On May 7th, Delaware became the eleventh state to legalize same-sex marriage. On May 14th, Minnesota became the twelfth.
While that leaves thirty-eight states that haven't redefined marriage, we shouldn't deceive ourselves. As Rod Dreher recently pointed out in "The American Conservative," historians will one day remember our time as "a cultural revolution."
Now to students of history, that phrase "cultural revolution" brings to mind Mao's attempt to re-invent Chinese society by waging war on what he called the "Four Olds"-Old Customs, Old Culture, Old Habits, and Old Ideas-in the mid-1960s.
Something infinitely less violent but no less drastic is underway in American culture today. As Dreher writes, "same-sex marriage strikes the decisive blow against the old order . . . For better or for worse, it will make ours a far less Christian culture."
Nowhere is the waning of Christianity's influence more keenly felt than in the relationship between culture, restraint, and sex.
Dreher cites classics scholar Sarah Ruden, whose book "Paul Among the Gentiles" was the subject of a BreakPoint three years ago. According to Ruden, "it's profoundly ignorant to think of the Apostle Paul as a dour proto-Puritan descending upon happy-go-lucky pagan hippies, ordering them to stop having fun."
On the contrary, "Paul's teachings on sexual purity and marriage were adopted as liberating in the pornographic, sexually exploitive Greco-Roman culture of the time . . ." Christianity "worked a cultural revolution, restraining and channeling male eros, elevating the status of both women and of the human body, and infusing marriage-and marital sexuality-with love."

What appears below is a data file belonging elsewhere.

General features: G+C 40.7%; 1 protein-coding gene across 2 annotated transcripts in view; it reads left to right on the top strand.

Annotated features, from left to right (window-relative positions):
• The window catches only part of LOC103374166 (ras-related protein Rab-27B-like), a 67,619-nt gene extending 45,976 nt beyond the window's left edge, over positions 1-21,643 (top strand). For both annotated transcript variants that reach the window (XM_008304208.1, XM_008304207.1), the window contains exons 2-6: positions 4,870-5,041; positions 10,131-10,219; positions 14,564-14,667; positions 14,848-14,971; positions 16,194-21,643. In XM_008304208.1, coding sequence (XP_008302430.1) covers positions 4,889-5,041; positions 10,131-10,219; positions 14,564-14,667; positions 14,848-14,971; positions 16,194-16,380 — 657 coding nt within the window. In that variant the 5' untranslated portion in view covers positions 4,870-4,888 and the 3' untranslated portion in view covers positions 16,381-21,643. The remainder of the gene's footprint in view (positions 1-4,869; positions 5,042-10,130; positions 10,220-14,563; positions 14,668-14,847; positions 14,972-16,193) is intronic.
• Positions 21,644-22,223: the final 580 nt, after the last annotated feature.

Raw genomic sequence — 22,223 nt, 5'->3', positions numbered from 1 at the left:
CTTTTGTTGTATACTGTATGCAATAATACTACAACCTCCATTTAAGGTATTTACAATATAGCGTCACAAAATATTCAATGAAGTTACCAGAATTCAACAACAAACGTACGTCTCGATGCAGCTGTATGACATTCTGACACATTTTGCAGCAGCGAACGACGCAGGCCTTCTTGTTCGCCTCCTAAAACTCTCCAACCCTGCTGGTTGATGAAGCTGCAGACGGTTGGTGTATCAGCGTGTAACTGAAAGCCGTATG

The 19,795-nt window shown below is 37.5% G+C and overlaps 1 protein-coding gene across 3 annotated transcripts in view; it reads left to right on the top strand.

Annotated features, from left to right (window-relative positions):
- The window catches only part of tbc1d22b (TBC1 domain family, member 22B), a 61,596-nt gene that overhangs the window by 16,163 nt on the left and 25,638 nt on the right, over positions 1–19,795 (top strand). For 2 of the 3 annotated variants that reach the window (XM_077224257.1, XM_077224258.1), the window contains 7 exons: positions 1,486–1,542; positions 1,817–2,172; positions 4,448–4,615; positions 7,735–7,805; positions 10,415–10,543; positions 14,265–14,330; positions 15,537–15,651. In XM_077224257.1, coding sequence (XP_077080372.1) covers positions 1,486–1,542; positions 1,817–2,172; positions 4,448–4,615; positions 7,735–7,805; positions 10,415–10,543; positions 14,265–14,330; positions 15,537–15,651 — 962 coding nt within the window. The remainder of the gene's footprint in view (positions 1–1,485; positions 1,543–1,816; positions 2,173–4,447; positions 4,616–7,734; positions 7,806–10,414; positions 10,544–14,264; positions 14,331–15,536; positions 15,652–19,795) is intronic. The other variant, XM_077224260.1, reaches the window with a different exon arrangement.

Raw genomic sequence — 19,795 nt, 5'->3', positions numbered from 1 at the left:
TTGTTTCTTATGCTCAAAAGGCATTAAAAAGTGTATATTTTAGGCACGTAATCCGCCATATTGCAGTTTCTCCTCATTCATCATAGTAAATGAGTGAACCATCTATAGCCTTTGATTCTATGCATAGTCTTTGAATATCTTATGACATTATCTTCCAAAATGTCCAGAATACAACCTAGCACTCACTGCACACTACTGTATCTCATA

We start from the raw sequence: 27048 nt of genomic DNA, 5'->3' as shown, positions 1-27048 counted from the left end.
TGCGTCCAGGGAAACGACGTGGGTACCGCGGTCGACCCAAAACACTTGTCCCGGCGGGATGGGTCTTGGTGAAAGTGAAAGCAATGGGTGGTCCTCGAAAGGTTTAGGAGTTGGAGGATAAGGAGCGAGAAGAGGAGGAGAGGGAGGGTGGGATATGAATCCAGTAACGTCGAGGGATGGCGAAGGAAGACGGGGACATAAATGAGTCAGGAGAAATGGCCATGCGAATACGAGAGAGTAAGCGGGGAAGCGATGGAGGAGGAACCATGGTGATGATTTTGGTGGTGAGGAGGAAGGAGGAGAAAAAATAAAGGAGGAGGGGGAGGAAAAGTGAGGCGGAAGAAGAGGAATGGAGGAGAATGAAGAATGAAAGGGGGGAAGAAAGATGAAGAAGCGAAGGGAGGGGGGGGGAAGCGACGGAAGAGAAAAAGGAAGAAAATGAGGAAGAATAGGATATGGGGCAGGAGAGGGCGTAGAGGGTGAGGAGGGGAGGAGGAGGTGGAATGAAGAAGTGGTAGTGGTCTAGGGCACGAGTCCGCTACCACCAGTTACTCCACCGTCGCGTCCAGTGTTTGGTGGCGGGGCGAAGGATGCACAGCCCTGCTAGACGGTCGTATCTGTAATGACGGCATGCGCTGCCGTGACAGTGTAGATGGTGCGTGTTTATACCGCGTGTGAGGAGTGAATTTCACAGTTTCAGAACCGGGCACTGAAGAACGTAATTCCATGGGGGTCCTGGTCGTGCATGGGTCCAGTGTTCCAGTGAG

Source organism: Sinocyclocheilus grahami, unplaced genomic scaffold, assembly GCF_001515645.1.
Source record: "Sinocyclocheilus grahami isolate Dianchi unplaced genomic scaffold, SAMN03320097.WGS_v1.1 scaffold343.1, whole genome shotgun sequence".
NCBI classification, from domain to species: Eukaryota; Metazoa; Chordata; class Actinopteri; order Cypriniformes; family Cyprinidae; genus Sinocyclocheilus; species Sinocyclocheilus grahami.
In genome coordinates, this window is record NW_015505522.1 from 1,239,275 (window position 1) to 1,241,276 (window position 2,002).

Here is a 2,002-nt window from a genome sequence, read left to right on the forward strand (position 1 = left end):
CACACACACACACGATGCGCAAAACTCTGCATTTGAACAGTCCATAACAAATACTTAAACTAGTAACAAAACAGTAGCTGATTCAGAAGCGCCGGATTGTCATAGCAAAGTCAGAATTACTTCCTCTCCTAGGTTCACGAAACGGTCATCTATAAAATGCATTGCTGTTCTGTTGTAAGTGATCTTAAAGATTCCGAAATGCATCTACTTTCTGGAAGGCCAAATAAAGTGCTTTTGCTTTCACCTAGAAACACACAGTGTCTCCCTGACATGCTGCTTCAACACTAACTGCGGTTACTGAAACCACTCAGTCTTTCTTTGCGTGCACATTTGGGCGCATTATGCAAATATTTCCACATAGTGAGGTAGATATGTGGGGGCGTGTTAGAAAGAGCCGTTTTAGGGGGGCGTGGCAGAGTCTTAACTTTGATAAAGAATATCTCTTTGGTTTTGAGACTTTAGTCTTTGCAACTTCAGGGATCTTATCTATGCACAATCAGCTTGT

As Ruden put it, Christian ideas about marriage were "as different from anything before or since as the command to turn the other cheek."
Remove Christianity from the equation and the grounds for restraint, which were based on a Christian anthropology, are gone. And it's not just sex: there would be no grounds for "[restraining] individual passions and [channeling] them creatively towards communal purposes."
And this is a problem that goes far beyond same-sex marriage or even sex-it goes to the heart of culture itself. As Dreher, citing the work of the sociologist Philip Rieff, writes "the essence of any and every culture can be identified by what it forbids. Each imposes a series of moral demands on its members, for the sake of serving communal purposes, and helps them cope with these demands."
These demands, in turn, grow out of that culture's "sense of sacred order."
In the West, that "sense of sacred order" came from Christianity. That's not to say that the Christian West always lived up to its own professed ideals. But those ideals did serve as a standard by which to measure our actions.
In post-Christian America, what is left is, in the words of the Catholic philosopher Charles Taylor, the belief "in one's individual desires as the locus of authority and self-definition."
We are embarking on an unprecedented social experiment: What kind of culture is possible when prohibition itself is prohibited? When the only limit concerning sexual behavior is on making limits? As the millennia-old definition of marriage is quickly becoming incomprehensible, it is foolish to think that the experimentation will stop with same-sex marriage.
As Christians we must recalibrate how we prepare students for this culture. The just-say-no approaches of the past that went after sexual behavior will fail in an age in which young imaginations about sexuality are continually assaulted and shaped by broken images, teachings, and examples.